This event feels more like a yearly family reunion, and all are warmly welcomed. Everyone is willing to pitch in and lend a hand when there is a mechanical hiccup, often staying up until the wee hours to get it sorted out. If repairs aren’t possible someone will gladly offer you a seat so you don’t miss any of the fun. If you have an old flattie and are in search of adventure, this is a “must” on your off-road bucket list. For information on the 2017 event or any vintage Jeep events in your area, check out the International Flat Fender Club page on Facebook or head over to thecj2apage.com. Once you’ve been, you will return to this event again and again.
The beginning of Iron Chest trail is a 1/2-mile long boulder field with no bypass. Folklore or rumor (whichever you choose to believe) says the original mine owner brought the boulders in to protect the property from claim jumpers. However, the topography of the site leans us toward myth.
After the boulder field the trail wound its way up through the aspens, across a narrow section of ledge road and on to the top. The view across Grizzly Ridge was spectacular. The tram house was still in decent condition, as were a couple of the old outbuildings.
Historical photo? Why yes, history made and remembered. This little gem known as “Callie” is a ’48 CJ-2A owned by Ragan and Cora Simpich from Fountain, Colorado. Callie boasted the smallest tires in the group and made it all the way up Iron Chest trail, even though a little assistance from a few friends was needed in one or two places. The Simpich’s are known in the flattie world as rescuers of abandoned, neglected, and forgotten Jeeps. Callie is no exception. It was rescued from a Southern California junkyard and brought back to life.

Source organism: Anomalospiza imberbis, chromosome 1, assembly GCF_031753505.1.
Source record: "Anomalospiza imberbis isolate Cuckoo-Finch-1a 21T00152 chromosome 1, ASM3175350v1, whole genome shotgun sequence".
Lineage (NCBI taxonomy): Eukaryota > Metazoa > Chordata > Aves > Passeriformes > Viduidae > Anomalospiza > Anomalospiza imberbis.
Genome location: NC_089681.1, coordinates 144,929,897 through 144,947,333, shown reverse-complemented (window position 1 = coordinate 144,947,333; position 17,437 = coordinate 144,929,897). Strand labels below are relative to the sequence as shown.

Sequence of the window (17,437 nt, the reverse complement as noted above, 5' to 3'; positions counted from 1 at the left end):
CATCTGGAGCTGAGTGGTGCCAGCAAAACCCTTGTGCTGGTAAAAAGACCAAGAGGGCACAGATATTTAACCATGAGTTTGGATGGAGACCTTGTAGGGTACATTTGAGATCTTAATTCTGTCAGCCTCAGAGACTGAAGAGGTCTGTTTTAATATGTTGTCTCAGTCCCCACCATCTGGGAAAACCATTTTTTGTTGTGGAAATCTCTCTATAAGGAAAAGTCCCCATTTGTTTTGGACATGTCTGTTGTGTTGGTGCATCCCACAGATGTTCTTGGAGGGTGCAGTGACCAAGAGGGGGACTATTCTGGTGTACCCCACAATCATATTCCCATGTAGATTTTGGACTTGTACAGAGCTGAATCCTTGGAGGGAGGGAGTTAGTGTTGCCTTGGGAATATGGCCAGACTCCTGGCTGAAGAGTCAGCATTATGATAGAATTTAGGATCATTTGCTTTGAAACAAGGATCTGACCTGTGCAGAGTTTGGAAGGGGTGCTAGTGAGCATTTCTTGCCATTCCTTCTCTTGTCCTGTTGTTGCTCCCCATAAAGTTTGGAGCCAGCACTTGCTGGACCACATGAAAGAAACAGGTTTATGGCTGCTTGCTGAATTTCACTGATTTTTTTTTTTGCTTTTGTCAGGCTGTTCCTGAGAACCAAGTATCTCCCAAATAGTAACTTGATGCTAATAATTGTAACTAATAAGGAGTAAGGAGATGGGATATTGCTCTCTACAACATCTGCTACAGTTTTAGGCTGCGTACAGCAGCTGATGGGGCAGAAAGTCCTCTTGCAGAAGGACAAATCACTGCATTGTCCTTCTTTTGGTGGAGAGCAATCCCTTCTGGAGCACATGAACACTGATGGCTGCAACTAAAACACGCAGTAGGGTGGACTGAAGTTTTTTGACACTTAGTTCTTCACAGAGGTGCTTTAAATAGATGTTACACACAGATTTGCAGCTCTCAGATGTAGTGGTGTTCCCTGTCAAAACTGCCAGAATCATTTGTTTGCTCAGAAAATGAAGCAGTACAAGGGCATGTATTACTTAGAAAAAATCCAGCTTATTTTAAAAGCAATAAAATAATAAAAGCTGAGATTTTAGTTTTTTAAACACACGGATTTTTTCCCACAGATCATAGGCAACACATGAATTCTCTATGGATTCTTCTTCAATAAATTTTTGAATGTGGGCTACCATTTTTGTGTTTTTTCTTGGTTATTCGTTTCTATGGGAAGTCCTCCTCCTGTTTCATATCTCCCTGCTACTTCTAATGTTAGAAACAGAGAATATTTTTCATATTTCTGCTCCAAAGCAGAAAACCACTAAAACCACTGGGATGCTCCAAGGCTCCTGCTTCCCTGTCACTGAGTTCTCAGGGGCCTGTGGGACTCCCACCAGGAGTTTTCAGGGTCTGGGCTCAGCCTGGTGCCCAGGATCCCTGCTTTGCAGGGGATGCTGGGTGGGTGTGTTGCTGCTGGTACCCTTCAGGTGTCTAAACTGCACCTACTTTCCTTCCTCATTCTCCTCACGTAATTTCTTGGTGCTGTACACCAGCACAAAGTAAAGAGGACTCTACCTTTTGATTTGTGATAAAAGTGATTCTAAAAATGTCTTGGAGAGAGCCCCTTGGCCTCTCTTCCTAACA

This event isn’t just about running trails. It’s a brother and sisterhood of generations. One forged on a common bond, a love for a rolling piece of history. During a brief break along the trail Jp Magazine Editor Rick Péwé, Ward Williams, and Paul Sites continued their discussion on flatties.
Thursday evening signaled the annual Pot Luck dinner. Everyone joined in for a fine feast. A drawing was held for a few door prizes. Once everyone was stuffed to the gills, the entertainment commenced with Illinois attendee Jeff Petrowich breaking out his guitar and singing some of his own Willys-inspired tunes like “The Run to Aspen Ridge.”